Does water softener brand matter?

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kabguidon

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I am trying to choose a water softener that minimizes the amount of salt I drain onto my property (I cannot put in a dry well, and I cannot drain the brine to the septic or a sewer). My well-water is very hard (11 grains per gallon) and basically no iron content. I plan to only soften the hot water line, since our showers are basically the only thing that we want softened water for.

Is there any difference between brands of water softeners when it comes to the amount of salt used to soften a given quantity of water? Are some water softener brands more "efficient" in their use of salt than others? If so, how would I identify those brands? Is it about the design of the tanks? The type of resin used? Do softeners get more efficient the larger they are?

Any recommendations on what equipment to buy would be much appreciated!
 

MaxBlack

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You could use any brand softener and run it with Potassium chloride and not Sodium chloride.

Note 11gpg is not "very hard". Our water in Texas was 120gpg--now THAT was hard! You should also re-think "hot water only". Any mixing of hard with soft water almost completely ruins the effect i.e. you will still have frizzy hair!

;)
 

Bannerman

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Some softeners are preset and have no ability to adjust usable capacity or the quantity of salt utilized during each regeneration cycle.

Suggest obtaining a softener equipped with either a Fleck or Clack metered control valve so as to obtain a superior quality valve which will permit full settings adjustability and most efficient operation.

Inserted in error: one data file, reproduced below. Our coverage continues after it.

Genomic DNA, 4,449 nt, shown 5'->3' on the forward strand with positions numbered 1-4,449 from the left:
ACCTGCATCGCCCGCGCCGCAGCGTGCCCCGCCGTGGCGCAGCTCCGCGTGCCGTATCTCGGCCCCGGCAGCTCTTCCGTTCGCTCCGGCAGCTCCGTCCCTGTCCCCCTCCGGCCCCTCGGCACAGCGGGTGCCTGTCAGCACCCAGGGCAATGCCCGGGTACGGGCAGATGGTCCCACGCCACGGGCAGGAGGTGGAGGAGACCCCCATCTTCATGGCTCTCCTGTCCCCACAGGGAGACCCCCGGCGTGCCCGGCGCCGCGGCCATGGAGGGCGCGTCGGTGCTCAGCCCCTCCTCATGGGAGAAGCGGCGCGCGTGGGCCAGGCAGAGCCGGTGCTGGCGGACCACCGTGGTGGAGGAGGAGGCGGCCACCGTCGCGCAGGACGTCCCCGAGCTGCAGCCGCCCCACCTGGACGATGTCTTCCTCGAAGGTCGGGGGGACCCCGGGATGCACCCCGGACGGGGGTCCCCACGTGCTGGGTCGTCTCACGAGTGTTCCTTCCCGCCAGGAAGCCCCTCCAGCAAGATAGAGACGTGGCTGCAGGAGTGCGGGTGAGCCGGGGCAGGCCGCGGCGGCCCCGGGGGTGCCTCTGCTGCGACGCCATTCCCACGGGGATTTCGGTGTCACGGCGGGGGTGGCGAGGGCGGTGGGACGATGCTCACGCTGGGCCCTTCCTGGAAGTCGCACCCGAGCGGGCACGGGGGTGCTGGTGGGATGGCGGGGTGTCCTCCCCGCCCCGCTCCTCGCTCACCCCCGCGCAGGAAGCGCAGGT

To increase hardness reduction efficiency, the softener will be programmed to regenerate when less than 100% of the resin's total softening capacity has been consumed.

For example, while a softener containing 1cubic foot (1ft3) of resin will have a maximum capacity to remove 32,000 grains of hardness, to regenerate that amount of capacity will require a very inefficient and wastefull ~20 lbs salt. Hardness Reduction Efficiency will then be 32,000 / 20 = 1,600 grains per lb.

For improved HRE, that same 1 ft3 softener will be usually programmed to regenerate when 24,000 grains capacity has been consumed, as that will require only 8 lbs salt. (HRE: 24,000 / 8 = 3,000 grains per lb)

HRE maybe further improved by further reducing the Capacity setting and the salt quantity, but the amount of hardness leakage in the soft water will be increased, thereby the water quality will be reduced. Ex: 21,000 grains Capacity will require 6 lbs salt. (HRE: 3,500 gr/lb)

FYI, a university study (posted in this forum some time ago) determined that softener discharge to a septic tank will be beneficial for septic tank bacteria when the softener has been programmed for efficient operation (8 lbs salt per ft3 or less)

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kabguidon

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Thank you both!

@MaxBlack